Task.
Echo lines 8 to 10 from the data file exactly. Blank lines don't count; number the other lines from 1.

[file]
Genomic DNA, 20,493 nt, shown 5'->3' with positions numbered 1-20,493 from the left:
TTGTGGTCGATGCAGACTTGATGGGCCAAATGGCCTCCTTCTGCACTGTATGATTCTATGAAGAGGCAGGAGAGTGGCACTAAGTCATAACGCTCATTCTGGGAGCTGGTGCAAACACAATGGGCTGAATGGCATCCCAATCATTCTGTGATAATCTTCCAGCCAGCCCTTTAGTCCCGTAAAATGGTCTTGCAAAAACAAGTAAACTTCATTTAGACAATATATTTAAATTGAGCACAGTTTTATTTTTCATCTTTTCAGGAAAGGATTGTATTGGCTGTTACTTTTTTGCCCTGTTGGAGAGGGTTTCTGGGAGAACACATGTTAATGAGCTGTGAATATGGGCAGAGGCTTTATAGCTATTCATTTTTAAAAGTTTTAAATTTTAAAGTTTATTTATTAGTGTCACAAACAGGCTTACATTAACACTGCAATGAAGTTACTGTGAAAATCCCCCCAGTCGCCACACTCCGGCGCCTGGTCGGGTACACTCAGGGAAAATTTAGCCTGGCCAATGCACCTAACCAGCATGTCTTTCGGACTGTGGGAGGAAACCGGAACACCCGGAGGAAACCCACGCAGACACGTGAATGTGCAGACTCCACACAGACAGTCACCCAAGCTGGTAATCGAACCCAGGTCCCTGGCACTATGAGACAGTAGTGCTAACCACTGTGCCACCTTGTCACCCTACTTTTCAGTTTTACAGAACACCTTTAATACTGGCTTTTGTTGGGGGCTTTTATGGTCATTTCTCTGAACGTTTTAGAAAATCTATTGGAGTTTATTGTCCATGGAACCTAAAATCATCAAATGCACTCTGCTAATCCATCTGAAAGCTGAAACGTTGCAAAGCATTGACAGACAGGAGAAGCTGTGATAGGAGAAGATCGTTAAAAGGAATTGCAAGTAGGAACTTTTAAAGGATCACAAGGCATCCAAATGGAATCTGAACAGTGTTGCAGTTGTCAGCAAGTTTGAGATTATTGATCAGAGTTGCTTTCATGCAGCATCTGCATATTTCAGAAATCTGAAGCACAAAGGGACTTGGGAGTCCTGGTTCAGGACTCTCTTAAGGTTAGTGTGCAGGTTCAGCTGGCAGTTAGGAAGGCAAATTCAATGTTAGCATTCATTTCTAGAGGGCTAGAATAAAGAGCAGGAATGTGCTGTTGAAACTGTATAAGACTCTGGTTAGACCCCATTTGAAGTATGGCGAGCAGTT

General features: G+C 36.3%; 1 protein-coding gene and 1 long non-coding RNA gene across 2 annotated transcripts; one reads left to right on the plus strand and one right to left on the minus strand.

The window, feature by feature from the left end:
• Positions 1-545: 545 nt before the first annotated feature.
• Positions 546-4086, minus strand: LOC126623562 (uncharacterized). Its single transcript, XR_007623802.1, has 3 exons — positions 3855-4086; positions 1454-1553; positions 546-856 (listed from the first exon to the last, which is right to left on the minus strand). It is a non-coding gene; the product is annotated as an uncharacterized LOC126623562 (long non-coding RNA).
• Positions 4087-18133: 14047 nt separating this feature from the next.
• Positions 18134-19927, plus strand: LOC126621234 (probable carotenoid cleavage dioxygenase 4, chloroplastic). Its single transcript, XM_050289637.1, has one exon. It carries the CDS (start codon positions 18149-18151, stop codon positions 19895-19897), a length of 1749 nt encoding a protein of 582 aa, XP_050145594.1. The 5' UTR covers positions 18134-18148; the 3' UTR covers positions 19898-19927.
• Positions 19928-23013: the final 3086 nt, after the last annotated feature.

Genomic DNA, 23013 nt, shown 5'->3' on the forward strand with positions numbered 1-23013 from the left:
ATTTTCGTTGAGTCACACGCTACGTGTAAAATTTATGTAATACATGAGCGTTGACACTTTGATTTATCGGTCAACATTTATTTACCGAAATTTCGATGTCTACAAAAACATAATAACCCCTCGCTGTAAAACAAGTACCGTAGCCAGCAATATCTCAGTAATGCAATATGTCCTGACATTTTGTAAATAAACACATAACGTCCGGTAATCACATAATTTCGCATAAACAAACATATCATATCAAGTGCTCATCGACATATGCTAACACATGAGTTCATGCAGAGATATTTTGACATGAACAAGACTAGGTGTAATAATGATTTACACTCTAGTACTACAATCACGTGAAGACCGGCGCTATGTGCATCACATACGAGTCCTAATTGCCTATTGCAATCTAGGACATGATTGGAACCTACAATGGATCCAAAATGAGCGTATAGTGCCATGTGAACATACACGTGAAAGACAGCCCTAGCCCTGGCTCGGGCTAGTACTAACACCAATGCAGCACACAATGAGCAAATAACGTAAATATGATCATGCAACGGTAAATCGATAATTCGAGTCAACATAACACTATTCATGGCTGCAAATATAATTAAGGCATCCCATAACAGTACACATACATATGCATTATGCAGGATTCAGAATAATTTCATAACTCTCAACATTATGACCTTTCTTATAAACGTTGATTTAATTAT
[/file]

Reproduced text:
• Positions 18134-19927, plus strand: LOC126621234 (probable carotenoid cleavage dioxygenase 4, chloroplastic). Its single transcript, XM_050289637.1, has one exon. It carries the CDS (start codon positions 18149-18151, stop codon positions 19895-19897), a length of 1749 nt encoding a protein of 582 aa, XP_050145594.1. The 5' UTR covers positions 18134-18148; the 3' UTR covers positions 19898-19927.
• Positions 19928-23013: the final 3086 nt, after the last annotated feature.

Genomic DNA, 23013 nt, shown 5'->3' on the forward strand with positions numbered 1-23013 from the left: